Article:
David Jangraw

SfN 2017 Conference

This week, I presented my work in a talk at the Society for Neuroscience conference in Washington, DC. The talk showcased our recent work using functional connectivity to predict individual differences in reading comprehension. A few representative slides are below, but for more information, feel free to email me at david{dot}jangraw{at}nih{dot}gov.


Presentation with Operatic Soprano Renée Fleming at UMW

Last month, I gave a joint presentation and Q&A with renowned operatic soprano Renée Fleming on the neuroscience of music. I had the opportunity to work with Ms. Fleming earlier this year on the NIH/Kennedy Center Sound Health initiative (the subject of an NIH scientific workshop and Kennedy Center event), and we worked closely together on an fMRI scan of her brain as she sang. Our presentation, at the University of Mary Washington in Virginia, covered topics including the parts of the brain involved in music, the effects of musical training on the brain, and attempts to use music therapy to improve outcomes in cases of chronic pain, autism, and Parkinson’s disease. We also discussed the results of Ms. Fleming’s brain scan, and we took questions from the audience of students and community members. I thoroughly enjoyed the experience – thank you to everyone who joined us!

Here are some photos of the event:


Seoul Neural Cartography

This July, I joined Mark Collins and Toru Hasegawa, adjunct professors of Architecture at Columbia University, creators of the Morpholio apps Trace and Board, and founders of the NYC-based Proxy Design Studio, in a project to create “Neural Cartography” maps of Seoul, South Korea for its Arts Biennale. This project, titled “Brainwave Flaneur,” used mobile EEG headsets from startup OpenBCI (previously) to collect EEG data from participants as they sat in various locations around Seoul. I performed the EEG data analysis and produced EEG band-power estimates for each participant in each location. The results are a proof-of-concept example of how EEG’s portability allows neural data to be mapped onto physical locations and real-life experiences.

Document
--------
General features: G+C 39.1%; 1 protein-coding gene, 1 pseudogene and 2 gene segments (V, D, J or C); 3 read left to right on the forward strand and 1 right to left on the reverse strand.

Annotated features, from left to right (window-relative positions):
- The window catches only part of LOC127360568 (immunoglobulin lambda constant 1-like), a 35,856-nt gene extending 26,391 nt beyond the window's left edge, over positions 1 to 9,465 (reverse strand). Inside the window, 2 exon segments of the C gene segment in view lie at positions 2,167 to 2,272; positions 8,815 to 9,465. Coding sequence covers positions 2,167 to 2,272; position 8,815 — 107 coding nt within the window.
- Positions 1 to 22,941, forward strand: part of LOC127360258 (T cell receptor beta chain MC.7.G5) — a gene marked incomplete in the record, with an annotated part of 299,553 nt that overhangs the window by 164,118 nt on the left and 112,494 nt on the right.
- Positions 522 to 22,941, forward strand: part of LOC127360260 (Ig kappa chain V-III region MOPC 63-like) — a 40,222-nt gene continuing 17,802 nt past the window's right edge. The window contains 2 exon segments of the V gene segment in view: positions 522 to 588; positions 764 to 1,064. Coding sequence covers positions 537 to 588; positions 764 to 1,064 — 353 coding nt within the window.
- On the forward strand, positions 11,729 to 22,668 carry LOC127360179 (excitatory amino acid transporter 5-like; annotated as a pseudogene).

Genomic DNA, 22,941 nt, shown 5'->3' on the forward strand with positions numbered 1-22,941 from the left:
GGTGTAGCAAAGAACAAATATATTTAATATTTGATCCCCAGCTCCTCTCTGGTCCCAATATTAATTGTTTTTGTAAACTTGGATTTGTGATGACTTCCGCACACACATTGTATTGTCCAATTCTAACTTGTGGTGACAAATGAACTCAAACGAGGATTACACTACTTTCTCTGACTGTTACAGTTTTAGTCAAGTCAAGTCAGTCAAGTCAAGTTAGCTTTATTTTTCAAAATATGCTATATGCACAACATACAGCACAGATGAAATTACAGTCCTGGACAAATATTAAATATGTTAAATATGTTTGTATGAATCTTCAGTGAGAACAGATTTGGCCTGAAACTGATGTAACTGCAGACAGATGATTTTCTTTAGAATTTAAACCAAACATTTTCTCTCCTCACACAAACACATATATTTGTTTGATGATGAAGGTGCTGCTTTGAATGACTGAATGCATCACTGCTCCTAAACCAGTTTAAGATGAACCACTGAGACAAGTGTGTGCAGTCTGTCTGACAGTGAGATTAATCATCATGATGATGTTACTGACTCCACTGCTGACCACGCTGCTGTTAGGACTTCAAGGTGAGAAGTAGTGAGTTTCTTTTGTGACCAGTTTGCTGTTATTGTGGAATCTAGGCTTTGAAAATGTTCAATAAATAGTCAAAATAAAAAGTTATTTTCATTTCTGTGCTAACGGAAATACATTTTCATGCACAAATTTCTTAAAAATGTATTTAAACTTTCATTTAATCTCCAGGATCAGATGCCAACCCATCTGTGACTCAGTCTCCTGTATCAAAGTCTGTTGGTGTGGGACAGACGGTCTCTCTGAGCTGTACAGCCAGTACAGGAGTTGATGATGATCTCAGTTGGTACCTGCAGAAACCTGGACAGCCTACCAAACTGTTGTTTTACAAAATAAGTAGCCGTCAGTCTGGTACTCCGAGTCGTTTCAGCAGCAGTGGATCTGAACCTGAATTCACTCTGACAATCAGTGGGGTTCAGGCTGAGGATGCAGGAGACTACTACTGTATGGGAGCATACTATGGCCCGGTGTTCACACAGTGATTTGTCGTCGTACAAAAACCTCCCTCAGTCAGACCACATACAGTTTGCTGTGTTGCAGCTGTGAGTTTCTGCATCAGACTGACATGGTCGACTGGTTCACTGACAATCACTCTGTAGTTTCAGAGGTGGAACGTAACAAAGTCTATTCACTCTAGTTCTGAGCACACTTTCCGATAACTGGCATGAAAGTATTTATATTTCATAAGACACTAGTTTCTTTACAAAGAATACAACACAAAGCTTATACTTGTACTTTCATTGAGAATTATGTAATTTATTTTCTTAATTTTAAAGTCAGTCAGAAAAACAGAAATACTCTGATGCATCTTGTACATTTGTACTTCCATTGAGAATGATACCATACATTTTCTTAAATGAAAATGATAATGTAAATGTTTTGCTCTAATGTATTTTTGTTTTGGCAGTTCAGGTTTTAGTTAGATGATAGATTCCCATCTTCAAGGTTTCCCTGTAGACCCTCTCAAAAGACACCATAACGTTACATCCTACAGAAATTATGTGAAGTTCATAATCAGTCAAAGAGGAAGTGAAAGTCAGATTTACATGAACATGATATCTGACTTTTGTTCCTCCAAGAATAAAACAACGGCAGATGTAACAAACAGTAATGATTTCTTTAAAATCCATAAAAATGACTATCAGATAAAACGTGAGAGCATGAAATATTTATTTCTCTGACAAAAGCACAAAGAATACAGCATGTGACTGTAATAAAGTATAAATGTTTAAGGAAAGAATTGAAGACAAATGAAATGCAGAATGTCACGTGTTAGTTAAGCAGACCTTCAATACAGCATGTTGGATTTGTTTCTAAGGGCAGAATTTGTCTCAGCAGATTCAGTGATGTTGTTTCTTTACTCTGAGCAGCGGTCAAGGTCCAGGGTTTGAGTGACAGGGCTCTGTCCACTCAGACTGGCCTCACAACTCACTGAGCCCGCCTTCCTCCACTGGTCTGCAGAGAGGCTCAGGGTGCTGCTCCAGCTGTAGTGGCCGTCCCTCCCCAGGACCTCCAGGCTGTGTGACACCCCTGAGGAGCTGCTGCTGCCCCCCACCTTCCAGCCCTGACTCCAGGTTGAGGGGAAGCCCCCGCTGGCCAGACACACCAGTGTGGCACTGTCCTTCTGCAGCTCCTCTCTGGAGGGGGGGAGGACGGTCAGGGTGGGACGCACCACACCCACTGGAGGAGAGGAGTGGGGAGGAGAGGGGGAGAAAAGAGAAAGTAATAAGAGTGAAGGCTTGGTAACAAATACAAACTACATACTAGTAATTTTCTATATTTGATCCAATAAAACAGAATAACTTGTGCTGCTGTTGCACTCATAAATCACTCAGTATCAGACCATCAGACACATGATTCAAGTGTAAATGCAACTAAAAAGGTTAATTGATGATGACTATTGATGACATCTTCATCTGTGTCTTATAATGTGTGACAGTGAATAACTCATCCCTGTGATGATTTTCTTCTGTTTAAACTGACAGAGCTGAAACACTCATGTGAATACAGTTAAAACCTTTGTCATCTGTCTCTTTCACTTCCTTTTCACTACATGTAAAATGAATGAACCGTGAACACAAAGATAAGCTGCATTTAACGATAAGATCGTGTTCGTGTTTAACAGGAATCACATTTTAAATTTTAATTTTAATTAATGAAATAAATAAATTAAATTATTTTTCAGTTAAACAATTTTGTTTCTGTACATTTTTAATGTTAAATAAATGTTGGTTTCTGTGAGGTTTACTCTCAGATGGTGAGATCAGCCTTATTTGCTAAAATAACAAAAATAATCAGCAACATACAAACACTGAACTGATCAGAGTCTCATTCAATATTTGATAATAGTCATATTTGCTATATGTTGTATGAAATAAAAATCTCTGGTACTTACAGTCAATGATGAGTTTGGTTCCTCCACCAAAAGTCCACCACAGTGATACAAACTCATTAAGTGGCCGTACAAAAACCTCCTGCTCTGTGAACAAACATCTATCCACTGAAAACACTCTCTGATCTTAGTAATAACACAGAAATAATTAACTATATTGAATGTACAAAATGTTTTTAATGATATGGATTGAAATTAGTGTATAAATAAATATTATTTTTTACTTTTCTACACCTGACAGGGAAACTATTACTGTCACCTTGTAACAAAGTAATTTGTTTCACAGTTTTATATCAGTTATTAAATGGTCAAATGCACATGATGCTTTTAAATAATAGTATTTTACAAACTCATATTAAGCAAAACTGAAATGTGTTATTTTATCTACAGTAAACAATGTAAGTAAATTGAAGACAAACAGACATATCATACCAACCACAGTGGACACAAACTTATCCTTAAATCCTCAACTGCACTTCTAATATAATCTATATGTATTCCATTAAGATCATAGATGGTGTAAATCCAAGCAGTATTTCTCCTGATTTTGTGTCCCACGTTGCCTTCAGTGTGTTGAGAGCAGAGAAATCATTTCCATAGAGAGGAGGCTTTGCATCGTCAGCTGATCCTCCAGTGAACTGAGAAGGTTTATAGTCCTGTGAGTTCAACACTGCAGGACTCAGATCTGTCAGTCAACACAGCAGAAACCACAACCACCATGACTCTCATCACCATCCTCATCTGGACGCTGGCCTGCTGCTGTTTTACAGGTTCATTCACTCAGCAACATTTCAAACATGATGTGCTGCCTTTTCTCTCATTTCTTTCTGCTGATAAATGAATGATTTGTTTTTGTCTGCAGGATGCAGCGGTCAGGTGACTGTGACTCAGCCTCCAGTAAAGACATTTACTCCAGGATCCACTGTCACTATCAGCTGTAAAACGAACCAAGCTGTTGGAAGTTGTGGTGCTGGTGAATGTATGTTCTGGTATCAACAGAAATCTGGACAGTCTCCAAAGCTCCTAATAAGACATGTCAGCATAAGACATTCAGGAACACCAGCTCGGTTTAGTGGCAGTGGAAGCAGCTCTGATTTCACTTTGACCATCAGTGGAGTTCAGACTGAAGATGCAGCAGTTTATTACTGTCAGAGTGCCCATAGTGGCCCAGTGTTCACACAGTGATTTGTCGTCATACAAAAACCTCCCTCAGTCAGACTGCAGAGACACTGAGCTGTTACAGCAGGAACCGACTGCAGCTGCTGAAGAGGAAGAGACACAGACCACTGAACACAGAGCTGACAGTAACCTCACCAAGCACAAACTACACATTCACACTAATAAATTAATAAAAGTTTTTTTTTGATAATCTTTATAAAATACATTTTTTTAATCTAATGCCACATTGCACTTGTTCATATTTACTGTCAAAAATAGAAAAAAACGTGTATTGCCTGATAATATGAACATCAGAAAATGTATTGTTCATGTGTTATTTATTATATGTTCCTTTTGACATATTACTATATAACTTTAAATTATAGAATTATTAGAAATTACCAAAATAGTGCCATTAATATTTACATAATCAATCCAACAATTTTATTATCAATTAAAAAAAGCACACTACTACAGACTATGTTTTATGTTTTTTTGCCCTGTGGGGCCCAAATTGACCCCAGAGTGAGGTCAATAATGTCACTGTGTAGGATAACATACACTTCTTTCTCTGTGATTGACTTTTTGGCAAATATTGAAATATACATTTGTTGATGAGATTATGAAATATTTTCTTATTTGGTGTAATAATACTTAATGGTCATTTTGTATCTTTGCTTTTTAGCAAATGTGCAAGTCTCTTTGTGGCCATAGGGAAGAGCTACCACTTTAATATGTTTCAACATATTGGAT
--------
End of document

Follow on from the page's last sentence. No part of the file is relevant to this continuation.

Kennedy Center Event on Music and the Mind

As part of its Sound Health partnership with the NIH, the Kennedy Center held an event this month called “Sound Health: Music and the Mind.” This two-day public event included musical performances, scientific lectures, and fascinating conversations between musicians, neuroscientists, and music therapists. Highlights included a conversation between NIH Director Francis Collins and former Surgeon General Vivek Murthy, a song improvised and performed in 10 minutes by Ben Folds and the National Symphony Orchestra, and a live performance by operatic soprano Renée Fleming in which the background was a video of the fMRI activity recorded from her brain as she sang the same song in the scanner – this was data that I collected and analyzed as part of our scan earlier this year.

Below are some photos from the event and a link to the video of Ben Folds’ composition, which is really worth a watch.


HBM 2017 Conference

I am delighted to be attending this year’s Organization for Human Brain Mapping Conference in Vancouver, Canada. I’ll be presenting a poster on Monday and speaking in Wednesday morning’s nanosymposium on Relating Connectivity to Inter- and Intra-Individual Differences in Attention and Cognition. Click here or on the image below for a PDF version of my poster.


Update: Here are some pictures from the conference! Thanks to Roselyne Chauvin (@RoselyneChauvin) for this sketch and her others during OHBM!

fMRI Scan with Renée Fleming

This spring, I had the unique opportunity to perform an fMRI scan on renowned operatic soprano Renée Fleming as she sang in the scanner. This was part of the Sound Health partnership between the NIH and Kennedy Center. To answer the question “What is different in Renée’s brain when she is singing than when she is speaking?”, we asked her to sing a few measures from the folk song “The Water is Wide”, then speak the lyrics without the pitches or emotion of singing. We also asked her to imagine singing so that we could observe the brain’s widespread activation even when there is no outward sign of action. The experiment was designed so that the results could be displayed at an upcoming Sound Health event at the Kennedy Center in June.

Update: Videos of the scan are now being released by the Kennedy Center!

Sound Health Workshop on Music and the Brain

As part of the NIH’s Sound Health partnership with the Kennedy Center, the NIH hosted a scientific workshop in January bringing music therapists together with neuroscientists studying the effects of music on the brain. I was delighted to help organize this event as a Staff Assistant to NIH Director Francis Collins.

The two-day event included talks and panel discussions designed to establish the current state of the field, its strengths and weaknesses, and its needs going forward. The results were fascinating and productive – thank you to all the participants! The workshop’s findings and recommendations are now being compiled into a manuscript for publication, in hopes that these recommendations can guide the field in the future.

More information, including the workshop’s agenda and participants, can be found here.

Photos: ERNIE BRANSON, as seen here.